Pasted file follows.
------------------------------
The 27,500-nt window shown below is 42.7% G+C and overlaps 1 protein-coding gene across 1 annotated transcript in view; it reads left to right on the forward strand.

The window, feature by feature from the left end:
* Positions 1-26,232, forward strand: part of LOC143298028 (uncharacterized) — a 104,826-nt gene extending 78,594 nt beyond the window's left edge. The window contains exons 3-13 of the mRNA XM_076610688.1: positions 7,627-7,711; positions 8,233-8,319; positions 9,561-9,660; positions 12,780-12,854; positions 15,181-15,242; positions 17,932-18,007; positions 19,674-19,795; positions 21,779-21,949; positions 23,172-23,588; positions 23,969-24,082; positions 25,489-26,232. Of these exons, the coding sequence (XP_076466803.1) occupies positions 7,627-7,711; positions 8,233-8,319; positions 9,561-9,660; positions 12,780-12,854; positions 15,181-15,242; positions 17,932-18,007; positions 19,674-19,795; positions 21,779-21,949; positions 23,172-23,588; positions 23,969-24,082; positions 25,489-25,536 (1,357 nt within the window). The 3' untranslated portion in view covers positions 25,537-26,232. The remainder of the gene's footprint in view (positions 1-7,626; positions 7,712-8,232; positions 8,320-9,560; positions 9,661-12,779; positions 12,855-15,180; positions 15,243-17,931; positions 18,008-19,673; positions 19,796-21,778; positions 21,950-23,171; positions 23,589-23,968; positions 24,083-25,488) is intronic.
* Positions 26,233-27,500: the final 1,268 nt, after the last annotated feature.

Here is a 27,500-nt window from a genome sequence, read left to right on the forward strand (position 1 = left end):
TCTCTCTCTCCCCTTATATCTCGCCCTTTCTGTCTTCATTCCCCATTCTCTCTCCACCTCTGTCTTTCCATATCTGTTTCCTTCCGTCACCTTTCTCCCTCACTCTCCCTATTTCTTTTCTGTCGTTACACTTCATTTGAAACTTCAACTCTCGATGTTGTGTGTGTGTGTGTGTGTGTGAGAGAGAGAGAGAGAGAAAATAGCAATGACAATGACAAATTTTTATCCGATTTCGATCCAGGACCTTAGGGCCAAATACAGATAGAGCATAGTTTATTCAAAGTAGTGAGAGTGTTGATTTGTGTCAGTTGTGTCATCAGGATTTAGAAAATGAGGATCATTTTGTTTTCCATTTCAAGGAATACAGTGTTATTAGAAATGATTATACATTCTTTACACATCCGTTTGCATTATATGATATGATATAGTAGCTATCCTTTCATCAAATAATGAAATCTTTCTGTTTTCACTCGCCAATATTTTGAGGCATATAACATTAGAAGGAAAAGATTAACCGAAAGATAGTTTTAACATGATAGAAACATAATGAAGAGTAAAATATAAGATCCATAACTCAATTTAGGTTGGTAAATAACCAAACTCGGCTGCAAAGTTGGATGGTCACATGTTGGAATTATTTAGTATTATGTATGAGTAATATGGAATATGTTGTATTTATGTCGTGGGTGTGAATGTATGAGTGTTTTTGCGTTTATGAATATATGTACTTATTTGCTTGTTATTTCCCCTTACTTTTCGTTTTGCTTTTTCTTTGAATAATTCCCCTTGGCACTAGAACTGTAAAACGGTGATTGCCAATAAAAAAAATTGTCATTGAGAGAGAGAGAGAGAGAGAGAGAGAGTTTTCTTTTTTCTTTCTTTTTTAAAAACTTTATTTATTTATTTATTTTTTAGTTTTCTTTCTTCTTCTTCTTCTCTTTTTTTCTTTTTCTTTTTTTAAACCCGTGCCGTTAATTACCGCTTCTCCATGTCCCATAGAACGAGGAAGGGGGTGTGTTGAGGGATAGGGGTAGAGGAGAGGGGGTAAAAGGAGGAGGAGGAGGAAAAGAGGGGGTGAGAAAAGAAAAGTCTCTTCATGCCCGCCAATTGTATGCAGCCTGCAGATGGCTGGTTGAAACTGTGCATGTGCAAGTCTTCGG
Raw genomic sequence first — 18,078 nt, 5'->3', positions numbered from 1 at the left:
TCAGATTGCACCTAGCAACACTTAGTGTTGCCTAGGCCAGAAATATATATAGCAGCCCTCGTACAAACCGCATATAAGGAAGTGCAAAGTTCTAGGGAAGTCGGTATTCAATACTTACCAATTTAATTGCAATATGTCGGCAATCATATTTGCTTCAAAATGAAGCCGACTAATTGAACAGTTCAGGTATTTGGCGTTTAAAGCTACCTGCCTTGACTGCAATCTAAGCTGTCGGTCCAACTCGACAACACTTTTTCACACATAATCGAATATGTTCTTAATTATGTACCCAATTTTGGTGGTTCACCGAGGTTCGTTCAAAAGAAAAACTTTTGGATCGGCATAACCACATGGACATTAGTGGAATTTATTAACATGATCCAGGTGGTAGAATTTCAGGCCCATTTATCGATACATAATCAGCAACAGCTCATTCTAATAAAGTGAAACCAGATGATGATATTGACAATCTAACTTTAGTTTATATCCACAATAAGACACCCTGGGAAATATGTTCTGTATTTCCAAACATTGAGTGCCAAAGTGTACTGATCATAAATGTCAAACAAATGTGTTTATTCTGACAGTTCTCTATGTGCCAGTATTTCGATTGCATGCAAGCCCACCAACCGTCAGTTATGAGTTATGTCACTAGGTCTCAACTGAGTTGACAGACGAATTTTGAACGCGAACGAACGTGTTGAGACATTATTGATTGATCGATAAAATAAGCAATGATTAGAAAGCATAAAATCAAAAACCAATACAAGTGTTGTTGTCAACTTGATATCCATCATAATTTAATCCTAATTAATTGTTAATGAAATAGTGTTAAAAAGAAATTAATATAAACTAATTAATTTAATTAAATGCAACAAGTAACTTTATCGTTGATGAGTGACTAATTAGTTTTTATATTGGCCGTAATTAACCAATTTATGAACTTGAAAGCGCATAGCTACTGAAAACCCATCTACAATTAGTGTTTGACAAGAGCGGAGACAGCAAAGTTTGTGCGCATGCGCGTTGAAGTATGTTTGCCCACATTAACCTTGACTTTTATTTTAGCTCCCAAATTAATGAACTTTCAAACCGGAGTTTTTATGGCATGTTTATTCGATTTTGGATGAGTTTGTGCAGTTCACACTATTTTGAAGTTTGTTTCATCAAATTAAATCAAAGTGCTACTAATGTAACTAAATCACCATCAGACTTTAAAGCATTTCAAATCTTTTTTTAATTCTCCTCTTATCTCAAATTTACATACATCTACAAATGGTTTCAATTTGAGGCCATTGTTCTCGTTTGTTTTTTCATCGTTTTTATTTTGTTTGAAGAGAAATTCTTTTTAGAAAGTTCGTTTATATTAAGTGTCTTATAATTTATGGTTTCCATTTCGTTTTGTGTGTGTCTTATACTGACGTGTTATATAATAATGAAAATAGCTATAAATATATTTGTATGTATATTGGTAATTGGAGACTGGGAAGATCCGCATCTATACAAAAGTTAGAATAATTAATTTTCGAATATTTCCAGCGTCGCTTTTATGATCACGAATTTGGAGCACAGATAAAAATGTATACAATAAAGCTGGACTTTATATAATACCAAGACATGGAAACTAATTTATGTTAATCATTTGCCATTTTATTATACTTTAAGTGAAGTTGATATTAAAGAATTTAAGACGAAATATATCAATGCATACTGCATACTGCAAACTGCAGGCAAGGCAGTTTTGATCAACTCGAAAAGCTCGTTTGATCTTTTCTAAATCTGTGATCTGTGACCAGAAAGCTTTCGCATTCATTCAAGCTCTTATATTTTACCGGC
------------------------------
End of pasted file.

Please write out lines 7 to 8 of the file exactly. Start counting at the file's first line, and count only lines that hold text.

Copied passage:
Raw genomic sequence first — 18,078 nt, 5'->3', positions numbered from 1 at the left:
TCAGATTGCACCTAGCAACACTTAGTGTTGCCTAGGCCAGAAATATATATAGCAGCCCTCGTACAAACCGCATATAAGGAAGTGCAAAGTTCTAGGGAAGTCGGTATTCAATACTTACCAATTTAATTGCAATATGTCGGCAATCATATTTGCTTCAAAATGAAGCCGACTAATTGAACAGTTCAGGTATTTGGCGTTTAAAGCTACCTGCCTTGACTGCAATCTAAGCTGTCGGTCCAACTCGACAACACTTTTTCACACATAATCGAATATGTTCTTAATTATGTACCCAATTTTGGTGGTTCACCGAGGTTCGTTCAAAAGAAAAACTTTTGGATCGGCATAACCACATGGACATTAGTGGAATTTATTAACATGATCCAGGTGGTAGAATTTCAGGCCCATTTATCGATACATAATCAGCAACAGCTCATTCTAATAAAGTGAAACCAGATGATGATATTGACAATCTAACTTTAGTTTATATCCACAATAAGACACCCTGGGAAATATGTTCTGTATTTCCAAACATTGAGTGCCAAAGTGTACTGATCATAAATGTCAAACAAATGTGTTTATTCTGACAGTTCTCTATGTGCCAGTATTTCGATTGCATGCAAGCCCACCAACCGTCAGTTATGAGTTATGTCACTAGGTCTCAACTGAGTTGACAGACGAATTTTGAACGCGAACGAACGTGTTGAGACATTATTGATTGATCGATAAAATAAGCAATGATTAGAAAGCATAAAATCAAAAACCAATACAAGTGTTGTTGTCAACTTGATATCCATCATAATTTAATCCTAATTAATTGTTAATGAAATAGTGTTAAAAAGAAATTAATATAAACTAATTAATTTAATTAAATGCAACAAGTAACTTTATCGTTGATGAGTGACTAATTAGTTTTTATATTGGCCGTAATTAACCAATTTATGAACTTGAAAGCGCATAGCTACTGAAAACCCATCTACAATTAGTGTTTGACAAGAGCGGAGACAGCAAAGTTTGTGCGCATGCGCGTTGAAGTATGTTTGCCCACATTAACCTTGACTTTTATTTTAGCTCCCAAATTAATGAACTTTCAAACCGGAGTTTTTATGGCATGTTTATTCGATTTTGGATGAGTTTGTGCAGTTCACACTATTTTGAAGTTTGTTTCATCAAATTAAATCAAAGTGCTACTAATGTAACTAAATCACCATCAGACTTTAAAGCATTTCAAATCTTTTTTTAATTCTCCTCTTATCTCAAATTTACATACATCTACAAATGGTTTCAATTTGAGGCCATTGTTCTCGTTTGTTTTTTCATCGTTTTTATTTTGTTTGAAGAGAAATTCTTTTTAGAAAGTTCGTTTATATTAAGTGTCTTATAATTTATGGTTTCCATTTCGTTTTGTGTGTGTCTTATACTGACGTGTTATATAATAATGAAAATAGCTATAAATATATTTGTATGTATATTGGTAATTGGAGACTGGGAAGATCCGCATCTATACAAAAGTTAGAATAATTAATTTTCGAATATTTCCAGCGTCGCTTTTATGATCACGAATTTGGAGCACAGATAAAAATGTATACAATAAAGCTGGACTTTATATAATACCAAGACATGGAAACTAATTTATGTTAATCATTTGCCATTTTATTATACTTTAAGTGAAGTTGATATTAAAGAATTTAAGACGAAATATATCAATGCATACTGCATACTGCAAACTGCAGGCAAGGCAGTTTTGATCAACTCGAAAAGCTCGTTTGATCTTTTCTAAATCTGTGATCTGTGACCAGAAAGCTTTCGCATTCATTCAAGCTCTTATATTTTACCGGC